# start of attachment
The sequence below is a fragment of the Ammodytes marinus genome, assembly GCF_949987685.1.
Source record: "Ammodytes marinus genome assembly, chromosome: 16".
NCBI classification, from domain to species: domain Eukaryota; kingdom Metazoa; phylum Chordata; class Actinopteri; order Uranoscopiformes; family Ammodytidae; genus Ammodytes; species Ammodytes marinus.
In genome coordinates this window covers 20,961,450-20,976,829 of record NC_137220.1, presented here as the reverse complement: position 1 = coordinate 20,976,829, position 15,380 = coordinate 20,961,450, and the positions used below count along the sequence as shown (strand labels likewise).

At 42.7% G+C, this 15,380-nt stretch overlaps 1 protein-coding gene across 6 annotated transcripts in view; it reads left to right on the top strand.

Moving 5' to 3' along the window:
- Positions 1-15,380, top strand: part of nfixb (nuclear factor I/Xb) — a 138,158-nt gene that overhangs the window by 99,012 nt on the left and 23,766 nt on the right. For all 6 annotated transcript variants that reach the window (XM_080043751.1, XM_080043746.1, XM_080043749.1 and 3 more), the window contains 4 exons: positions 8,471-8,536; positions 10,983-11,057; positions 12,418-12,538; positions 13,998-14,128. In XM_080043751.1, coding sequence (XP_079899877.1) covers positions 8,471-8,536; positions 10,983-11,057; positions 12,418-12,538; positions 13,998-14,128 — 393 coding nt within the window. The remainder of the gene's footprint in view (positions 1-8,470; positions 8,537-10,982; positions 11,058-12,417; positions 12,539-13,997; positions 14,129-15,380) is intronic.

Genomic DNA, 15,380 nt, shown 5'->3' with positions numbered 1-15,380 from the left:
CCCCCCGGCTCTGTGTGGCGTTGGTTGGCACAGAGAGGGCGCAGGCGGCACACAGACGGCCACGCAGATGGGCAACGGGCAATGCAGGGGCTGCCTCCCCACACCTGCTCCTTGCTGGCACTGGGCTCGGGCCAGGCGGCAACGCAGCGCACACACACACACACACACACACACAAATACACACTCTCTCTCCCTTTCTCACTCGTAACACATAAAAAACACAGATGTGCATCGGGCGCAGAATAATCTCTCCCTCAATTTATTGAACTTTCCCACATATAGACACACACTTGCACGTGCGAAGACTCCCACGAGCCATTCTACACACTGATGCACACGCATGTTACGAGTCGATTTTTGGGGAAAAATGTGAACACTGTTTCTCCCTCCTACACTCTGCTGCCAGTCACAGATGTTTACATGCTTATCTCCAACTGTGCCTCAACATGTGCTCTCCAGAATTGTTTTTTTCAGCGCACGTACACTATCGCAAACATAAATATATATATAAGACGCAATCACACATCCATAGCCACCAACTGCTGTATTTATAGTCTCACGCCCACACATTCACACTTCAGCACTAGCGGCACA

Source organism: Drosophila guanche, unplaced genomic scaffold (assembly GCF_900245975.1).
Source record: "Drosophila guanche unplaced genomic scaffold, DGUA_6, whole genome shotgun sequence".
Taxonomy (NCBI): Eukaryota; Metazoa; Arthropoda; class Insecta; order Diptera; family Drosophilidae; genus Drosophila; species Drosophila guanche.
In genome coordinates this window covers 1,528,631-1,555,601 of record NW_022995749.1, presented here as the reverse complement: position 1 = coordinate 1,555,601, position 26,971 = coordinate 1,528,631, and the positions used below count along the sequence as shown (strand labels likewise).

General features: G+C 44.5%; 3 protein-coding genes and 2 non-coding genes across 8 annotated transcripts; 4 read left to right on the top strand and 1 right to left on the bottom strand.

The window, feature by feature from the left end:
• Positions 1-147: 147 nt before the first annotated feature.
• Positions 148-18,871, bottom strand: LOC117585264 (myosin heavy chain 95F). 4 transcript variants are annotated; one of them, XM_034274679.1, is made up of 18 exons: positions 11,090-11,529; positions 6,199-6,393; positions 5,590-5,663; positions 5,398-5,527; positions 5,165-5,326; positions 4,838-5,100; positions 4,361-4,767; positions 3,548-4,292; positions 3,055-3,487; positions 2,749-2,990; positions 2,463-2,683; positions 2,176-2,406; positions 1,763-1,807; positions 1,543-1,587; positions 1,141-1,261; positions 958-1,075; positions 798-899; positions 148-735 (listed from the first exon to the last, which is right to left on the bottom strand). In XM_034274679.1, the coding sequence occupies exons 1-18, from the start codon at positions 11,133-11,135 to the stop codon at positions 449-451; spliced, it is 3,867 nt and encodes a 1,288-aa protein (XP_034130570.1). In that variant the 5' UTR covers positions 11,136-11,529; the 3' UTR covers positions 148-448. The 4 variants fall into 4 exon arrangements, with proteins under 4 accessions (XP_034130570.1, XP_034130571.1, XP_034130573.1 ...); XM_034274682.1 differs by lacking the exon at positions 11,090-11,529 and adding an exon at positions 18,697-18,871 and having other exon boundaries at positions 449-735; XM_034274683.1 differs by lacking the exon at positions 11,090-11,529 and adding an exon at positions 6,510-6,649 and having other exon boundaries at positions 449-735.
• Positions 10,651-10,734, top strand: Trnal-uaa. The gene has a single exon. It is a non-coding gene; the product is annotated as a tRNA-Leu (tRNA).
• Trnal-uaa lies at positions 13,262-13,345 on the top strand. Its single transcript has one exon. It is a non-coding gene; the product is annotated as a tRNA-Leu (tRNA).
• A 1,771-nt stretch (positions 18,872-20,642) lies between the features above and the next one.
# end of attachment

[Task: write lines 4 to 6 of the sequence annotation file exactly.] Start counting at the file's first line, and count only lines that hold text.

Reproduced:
In genome coordinates this window covers 20,961,450-20,976,829 of record NC_137220.1, presented here as the reverse complement: position 1 = coordinate 20,976,829, position 15,380 = coordinate 20,961,450, and the positions used below count along the sequence as shown (strand labels likewise).

At 42.7% G+C, this 15,380-nt stretch overlaps 1 protein-coding gene across 6 annotated transcripts in view; it reads left to right on the top strand.

Moving 5' to 3' along the window: